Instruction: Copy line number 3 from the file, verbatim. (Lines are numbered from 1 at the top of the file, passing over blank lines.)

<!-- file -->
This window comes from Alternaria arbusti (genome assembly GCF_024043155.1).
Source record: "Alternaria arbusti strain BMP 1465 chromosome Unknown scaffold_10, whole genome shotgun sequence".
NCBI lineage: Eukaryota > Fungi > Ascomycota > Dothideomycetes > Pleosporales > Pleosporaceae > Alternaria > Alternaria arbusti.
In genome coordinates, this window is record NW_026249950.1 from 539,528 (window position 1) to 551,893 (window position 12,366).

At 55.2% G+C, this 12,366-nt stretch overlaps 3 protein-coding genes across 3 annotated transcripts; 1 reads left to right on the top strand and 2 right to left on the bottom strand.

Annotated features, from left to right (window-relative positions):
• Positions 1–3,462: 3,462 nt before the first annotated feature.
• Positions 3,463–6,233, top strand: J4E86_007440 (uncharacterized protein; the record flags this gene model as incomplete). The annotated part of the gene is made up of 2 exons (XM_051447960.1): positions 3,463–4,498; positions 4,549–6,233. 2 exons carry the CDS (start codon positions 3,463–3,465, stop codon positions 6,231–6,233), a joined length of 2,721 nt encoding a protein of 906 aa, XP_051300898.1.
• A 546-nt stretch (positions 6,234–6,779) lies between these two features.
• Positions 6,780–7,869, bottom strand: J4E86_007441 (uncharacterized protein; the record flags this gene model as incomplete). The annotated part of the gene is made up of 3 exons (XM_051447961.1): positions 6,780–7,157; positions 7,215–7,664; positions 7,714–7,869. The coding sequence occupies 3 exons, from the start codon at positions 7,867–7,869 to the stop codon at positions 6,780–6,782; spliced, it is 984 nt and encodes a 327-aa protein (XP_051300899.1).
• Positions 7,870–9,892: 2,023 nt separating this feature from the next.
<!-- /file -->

NCBI lineage: Eukaryota > Fungi > Ascomycota > Dothideomycetes > Pleosporales > Pleosporaceae > Alternaria > Alternaria arbusti.